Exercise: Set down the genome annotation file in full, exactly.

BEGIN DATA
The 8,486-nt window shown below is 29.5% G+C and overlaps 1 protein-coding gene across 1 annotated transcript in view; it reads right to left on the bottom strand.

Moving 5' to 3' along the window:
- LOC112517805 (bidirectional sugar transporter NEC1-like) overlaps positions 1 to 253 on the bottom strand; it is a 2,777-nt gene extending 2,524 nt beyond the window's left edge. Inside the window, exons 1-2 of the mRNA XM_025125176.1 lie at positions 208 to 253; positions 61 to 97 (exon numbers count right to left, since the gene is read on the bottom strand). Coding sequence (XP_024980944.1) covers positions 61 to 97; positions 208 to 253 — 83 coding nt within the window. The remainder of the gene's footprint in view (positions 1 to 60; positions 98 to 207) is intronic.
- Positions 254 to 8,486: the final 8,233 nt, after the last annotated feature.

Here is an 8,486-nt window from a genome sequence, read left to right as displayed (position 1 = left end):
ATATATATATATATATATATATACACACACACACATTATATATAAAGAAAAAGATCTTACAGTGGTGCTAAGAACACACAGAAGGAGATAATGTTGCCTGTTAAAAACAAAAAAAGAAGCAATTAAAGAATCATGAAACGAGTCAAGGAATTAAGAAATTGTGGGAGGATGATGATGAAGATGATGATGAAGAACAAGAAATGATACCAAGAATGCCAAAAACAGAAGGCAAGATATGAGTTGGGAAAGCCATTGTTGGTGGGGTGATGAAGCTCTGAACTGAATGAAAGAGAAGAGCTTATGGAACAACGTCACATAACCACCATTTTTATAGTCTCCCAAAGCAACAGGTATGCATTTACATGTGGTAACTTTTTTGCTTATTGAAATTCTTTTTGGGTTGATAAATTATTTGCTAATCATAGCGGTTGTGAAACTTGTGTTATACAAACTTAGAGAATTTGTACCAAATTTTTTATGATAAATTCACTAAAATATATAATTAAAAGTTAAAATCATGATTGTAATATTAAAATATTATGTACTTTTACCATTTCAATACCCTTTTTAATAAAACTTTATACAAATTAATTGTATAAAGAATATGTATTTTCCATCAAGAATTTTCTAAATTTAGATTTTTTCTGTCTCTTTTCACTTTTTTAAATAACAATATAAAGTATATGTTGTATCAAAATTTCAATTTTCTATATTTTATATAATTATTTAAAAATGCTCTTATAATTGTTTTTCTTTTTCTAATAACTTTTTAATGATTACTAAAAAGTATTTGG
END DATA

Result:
The 8,486-nt window shown below is 29.5% G+C and overlaps 1 protein-coding gene across 1 annotated transcript in view; it reads right to left on the bottom strand.

Moving 5' to 3' along the window:
- LOC112517805 (bidirectional sugar transporter NEC1-like) overlaps positions 1 to 253 on the bottom strand; it is a 2,777-nt gene extending 2,524 nt beyond the window's left edge. Inside the window, exons 1-2 of the mRNA XM_025125176.1 lie at positions 208 to 253; positions 61 to 97 (exon numbers count right to left, since the gene is read on the bottom strand). Coding sequence (XP_024980944.1) covers positions 61 to 97; positions 208 to 253 — 83 coding nt within the window. The remainder of the gene's footprint in view (positions 1 to 60; positions 98 to 207) is intronic.
- Positions 254 to 8,486: the final 8,233 nt, after the last annotated feature.

Here is an 8,486-nt window from a genome sequence, read left to right as displayed (position 1 = left end):
ATATATATATATATATATATATACACACACACACATTATATATAAAGAAAAAGATCTTACAGTGGTGCTAAGAACACACAGAAGGAGATAATGTTGCCTGTTAAAAACAAAAAAAGAAGCAATTAAAGAATCATGAAACGAGTCAAGGAATTAAGAAATTGTGGGAGGATGATGATGAAGATGATGATGAAGAACAAGAAATGATACCAAGAATGCCAAAAACAGAAGGCAAGATATGAGTTGGGAAAGCCATTGTTGGTGGGGTGATGAAGCTCTGAACTGAATGAAAGAGAAGAGCTTATGGAACAACGTCACATAACCACCATTTTTATAGTCTCCCAAAGCAACAGGTATGCATTTACATGTGGTAACTTTTTTGCTTATTGAAATTCTTTTTGGGTTGATAAATTATTTGCTAATCATAGCGGTTGTGAAACTTGTGTTATACAAACTTAGAGAATTTGTACCAAATTTTTTATGATAAATTCACTAAAATATATAATTAAAAGTTAAAATCATGATTGTAATATTAAAATATTATGTACTTTTACCATTTCAATACCCTTTTTAATAAAACTTTATACAAATTAATTGTATAAAGAATATGTATTTTCCATCAAGAATTTTCTAAATTTAGATTTTTTCTGTCTCTTTTCACTTTTTTAAATAACAATATAAAGTATATGTTGTATCAAAATTTCAATTTTCTATATTTTATATAATTATTTAAAAATGCTCTTATAATTGTTTTTCTTTTTCTAATAACTTTTTAATGATTACTAAAAAGTATTTGG